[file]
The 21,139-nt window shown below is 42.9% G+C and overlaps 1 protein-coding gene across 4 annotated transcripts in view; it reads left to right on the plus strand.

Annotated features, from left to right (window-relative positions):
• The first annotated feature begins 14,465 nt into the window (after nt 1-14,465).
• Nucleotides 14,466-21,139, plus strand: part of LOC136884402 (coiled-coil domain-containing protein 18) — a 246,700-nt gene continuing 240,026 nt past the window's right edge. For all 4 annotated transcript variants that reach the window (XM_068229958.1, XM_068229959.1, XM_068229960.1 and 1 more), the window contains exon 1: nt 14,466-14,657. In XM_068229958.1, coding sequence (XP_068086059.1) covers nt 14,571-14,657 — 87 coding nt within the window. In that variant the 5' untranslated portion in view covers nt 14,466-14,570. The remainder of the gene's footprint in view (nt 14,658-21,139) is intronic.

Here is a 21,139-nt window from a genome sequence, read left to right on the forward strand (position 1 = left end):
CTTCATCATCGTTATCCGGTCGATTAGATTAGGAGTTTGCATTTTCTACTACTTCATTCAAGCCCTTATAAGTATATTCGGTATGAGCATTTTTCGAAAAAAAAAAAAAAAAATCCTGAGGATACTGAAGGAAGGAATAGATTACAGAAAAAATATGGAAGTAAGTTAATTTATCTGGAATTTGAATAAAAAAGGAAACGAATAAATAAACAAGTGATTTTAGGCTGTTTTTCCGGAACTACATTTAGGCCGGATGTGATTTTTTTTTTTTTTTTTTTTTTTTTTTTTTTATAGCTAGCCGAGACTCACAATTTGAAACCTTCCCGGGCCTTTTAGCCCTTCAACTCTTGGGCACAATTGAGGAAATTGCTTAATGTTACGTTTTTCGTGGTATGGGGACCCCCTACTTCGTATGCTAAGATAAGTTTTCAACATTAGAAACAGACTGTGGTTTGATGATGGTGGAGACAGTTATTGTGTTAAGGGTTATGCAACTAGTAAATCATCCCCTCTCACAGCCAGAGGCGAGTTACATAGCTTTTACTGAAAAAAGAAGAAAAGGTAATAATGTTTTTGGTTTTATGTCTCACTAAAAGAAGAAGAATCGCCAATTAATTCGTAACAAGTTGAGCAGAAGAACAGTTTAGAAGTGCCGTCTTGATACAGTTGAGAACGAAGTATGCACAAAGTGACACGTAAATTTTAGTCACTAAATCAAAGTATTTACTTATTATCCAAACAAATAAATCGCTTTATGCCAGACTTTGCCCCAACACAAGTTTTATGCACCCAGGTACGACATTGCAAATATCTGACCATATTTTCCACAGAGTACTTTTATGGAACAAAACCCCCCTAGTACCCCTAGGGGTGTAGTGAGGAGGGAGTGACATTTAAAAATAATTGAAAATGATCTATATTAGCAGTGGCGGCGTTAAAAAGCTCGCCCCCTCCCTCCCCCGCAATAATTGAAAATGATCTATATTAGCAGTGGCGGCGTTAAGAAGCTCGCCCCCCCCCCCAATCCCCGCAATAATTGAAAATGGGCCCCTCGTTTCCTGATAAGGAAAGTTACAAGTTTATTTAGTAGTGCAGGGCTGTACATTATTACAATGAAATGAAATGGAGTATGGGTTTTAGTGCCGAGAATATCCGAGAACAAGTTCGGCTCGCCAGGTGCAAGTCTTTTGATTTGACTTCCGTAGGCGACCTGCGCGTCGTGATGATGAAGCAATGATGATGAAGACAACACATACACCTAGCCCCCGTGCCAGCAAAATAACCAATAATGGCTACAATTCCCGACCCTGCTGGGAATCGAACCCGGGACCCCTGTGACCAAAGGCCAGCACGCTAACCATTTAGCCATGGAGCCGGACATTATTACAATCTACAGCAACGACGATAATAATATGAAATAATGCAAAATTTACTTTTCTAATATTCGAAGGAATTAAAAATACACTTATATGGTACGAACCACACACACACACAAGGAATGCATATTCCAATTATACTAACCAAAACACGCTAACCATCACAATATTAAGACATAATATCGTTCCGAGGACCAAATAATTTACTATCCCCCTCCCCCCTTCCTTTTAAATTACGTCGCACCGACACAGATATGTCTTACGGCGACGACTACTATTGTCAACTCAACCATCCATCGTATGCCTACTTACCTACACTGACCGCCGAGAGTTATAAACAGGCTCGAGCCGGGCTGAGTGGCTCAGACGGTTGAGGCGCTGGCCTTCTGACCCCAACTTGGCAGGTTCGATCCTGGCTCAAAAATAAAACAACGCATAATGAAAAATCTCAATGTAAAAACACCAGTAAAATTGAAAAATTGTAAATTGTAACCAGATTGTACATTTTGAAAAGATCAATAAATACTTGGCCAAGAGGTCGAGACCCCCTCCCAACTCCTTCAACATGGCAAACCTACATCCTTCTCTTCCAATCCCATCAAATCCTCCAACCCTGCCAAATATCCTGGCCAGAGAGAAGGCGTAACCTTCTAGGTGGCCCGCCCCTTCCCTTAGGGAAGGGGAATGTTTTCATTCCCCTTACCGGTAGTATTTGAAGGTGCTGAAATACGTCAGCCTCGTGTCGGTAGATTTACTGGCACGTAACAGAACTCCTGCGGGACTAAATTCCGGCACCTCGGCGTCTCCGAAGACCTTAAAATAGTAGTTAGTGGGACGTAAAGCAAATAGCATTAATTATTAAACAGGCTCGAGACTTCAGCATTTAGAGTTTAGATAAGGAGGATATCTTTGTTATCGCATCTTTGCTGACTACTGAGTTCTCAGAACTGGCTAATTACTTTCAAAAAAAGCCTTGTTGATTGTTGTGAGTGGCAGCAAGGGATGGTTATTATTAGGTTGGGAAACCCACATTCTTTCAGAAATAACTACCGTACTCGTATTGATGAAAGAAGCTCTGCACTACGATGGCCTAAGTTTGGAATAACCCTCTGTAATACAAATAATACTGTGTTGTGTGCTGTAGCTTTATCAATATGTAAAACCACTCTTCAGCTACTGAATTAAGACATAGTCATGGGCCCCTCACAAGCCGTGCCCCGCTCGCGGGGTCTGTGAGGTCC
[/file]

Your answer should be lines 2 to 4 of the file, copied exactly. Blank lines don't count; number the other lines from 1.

Annotated features, from left to right (window-relative positions):
• The first annotated feature begins 14,465 nt into the window (after nt 1-14,465).
• Nucleotides 14,466-21,139, plus strand: part of LOC136884402 (coiled-coil domain-containing protein 18) — a 246,700-nt gene continuing 240,026 nt past the window's right edge. For all 4 annotated transcript variants that reach the window (XM_068229958.1, XM_068229959.1, XM_068229960.1 and 1 more), the window contains exon 1: nt 14,466-14,657. In XM_068229958.1, coding sequence (XP_068086059.1) covers nt 14,571-14,657 — 87 coding nt within the window. In that variant the 5' untranslated portion in view covers nt 14,466-14,570. The remainder of the gene's footprint in view (nt 14,658-21,139) is intronic.